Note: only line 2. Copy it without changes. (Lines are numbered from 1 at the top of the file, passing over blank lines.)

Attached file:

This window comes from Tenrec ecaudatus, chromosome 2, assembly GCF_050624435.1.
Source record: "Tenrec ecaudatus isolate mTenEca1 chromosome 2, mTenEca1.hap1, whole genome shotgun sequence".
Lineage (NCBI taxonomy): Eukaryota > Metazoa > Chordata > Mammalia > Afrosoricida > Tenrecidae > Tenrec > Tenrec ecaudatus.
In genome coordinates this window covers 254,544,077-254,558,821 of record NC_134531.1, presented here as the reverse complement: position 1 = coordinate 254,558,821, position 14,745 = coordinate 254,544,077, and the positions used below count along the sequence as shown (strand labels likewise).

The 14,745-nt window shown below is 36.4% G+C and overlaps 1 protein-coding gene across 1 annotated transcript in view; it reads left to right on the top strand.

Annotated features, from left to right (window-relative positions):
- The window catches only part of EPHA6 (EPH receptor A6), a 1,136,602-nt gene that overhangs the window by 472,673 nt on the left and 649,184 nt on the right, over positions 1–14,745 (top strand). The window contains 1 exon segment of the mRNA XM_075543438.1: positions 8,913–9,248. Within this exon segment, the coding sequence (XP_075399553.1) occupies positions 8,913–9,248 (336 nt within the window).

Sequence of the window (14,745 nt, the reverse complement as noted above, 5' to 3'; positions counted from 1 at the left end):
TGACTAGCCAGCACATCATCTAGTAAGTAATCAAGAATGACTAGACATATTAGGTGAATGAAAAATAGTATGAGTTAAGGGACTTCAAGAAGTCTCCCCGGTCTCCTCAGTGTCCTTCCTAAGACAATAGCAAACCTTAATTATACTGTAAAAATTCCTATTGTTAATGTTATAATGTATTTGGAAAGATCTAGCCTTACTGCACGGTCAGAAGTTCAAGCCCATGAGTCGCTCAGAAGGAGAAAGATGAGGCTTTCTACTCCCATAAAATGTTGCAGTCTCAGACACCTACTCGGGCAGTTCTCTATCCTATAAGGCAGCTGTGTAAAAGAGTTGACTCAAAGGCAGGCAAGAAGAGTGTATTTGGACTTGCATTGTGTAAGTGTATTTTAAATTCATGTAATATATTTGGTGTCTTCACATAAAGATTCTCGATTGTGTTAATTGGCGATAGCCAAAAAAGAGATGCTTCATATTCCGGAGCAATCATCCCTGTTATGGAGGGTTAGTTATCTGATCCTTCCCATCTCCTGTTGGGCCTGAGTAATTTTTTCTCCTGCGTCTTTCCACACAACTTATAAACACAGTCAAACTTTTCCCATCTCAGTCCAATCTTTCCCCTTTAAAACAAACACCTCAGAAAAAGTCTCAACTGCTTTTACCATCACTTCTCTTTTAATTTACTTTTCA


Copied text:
Source record: "Tenrec ecaudatus isolate mTenEca1 chromosome 2, mTenEca1.hap1, whole genome shotgun sequence".